Guest article looking at Soya and alternatives. By Michelle D’Arcy Jewell from The Vegan Hub, Shrewsbury:

Vegans are often told that the are a big contributor to environmental problems because of the amount of soya that they eat.

Firstly there is no denying that growing soya is harming the environment. Masses of rainforests have been cut down to make way for plantations. But over 80% of this is used for animal feed and only 6% for human consumption. So vegans can’t be blamed for the concerns about the increasing number of soya crops.

Reducing the need for soya

Part of the problem is that there is no easy way to increase the yield so the only way to produce more is to use more land. However, if soya is consumed directly by people it is a lot more land efficient as you don’t need to feed it to animals first.

Swaths of rainforest have been cut down to make way for plantations

If someone eats the same amount of beef they would use 32 times the amount of land than if they get it from soya. In addition if you choose organically produced, then no fertilisers or pesticides are used, reducing the environmental damage caused. Organic Brands include Taifun and Tofoo.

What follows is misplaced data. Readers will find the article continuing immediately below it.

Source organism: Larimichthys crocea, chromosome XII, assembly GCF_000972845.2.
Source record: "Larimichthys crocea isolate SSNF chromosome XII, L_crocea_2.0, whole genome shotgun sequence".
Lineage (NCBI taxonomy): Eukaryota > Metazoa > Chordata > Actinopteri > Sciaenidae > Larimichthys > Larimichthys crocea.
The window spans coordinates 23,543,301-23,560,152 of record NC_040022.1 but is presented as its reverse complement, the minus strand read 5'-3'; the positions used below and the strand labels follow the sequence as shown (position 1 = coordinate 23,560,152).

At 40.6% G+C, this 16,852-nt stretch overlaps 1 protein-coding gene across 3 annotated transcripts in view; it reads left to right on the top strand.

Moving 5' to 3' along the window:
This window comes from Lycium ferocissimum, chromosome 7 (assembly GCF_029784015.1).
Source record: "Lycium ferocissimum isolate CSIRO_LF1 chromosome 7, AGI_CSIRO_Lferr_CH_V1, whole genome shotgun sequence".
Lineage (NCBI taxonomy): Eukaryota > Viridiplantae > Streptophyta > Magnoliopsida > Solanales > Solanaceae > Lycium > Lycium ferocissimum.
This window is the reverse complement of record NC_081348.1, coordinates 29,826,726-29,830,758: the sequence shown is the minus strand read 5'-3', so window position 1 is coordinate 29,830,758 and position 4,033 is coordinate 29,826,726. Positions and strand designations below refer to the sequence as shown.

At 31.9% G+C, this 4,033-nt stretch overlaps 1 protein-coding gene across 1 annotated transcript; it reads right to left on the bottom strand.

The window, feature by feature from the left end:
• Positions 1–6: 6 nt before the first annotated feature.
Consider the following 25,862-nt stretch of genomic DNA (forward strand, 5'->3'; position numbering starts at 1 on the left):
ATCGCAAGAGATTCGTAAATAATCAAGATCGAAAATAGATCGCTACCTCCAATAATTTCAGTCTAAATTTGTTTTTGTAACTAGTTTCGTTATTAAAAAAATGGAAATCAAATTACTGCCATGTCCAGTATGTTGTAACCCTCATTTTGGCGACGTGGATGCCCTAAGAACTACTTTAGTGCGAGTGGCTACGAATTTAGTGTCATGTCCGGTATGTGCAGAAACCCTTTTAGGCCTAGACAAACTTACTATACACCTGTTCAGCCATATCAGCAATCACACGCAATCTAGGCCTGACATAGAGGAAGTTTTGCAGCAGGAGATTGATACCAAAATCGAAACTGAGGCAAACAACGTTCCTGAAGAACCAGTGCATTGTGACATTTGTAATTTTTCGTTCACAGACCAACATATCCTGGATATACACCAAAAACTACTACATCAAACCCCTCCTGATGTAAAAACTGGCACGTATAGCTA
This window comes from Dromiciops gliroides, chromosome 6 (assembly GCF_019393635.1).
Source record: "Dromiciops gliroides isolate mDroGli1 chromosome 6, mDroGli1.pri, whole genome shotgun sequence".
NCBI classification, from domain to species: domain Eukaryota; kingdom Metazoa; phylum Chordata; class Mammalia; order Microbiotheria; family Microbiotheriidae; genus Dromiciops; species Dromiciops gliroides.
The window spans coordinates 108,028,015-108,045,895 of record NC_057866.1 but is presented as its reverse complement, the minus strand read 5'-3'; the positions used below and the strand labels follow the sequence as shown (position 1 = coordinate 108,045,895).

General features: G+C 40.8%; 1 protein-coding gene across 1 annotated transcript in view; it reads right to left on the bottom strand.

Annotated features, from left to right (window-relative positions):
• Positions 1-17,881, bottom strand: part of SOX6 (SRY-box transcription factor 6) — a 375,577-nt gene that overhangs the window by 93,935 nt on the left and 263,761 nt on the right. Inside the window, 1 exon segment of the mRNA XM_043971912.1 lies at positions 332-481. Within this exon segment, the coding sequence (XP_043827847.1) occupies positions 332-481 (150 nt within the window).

Although high in protein, there are more local, sustainable options available

Protein can be sourced locally

For protein intake soya is the best source giving over 10 grams of protein per 100 calories, but there are more environmentally friendly options that you might want to choose. Quinoa gives nearly 4 grams and is grown in Shropshire and peas give over 6 grams. Wholewheat bread gives 5 grams and sunflower seeds 3 grams. You can also get protein from oats, green vegetables and potatoes. So even if you wish to avoid soya altogether there is no reason why you should have a lack of protein.

Michelle D’Arcy Jewell – The Vegan Hub, Parade Shops, Shrewsbury

Quinoa provides high levels of protein and can often be locally sourced

Caroline Talbot
Author: Caroline Talbot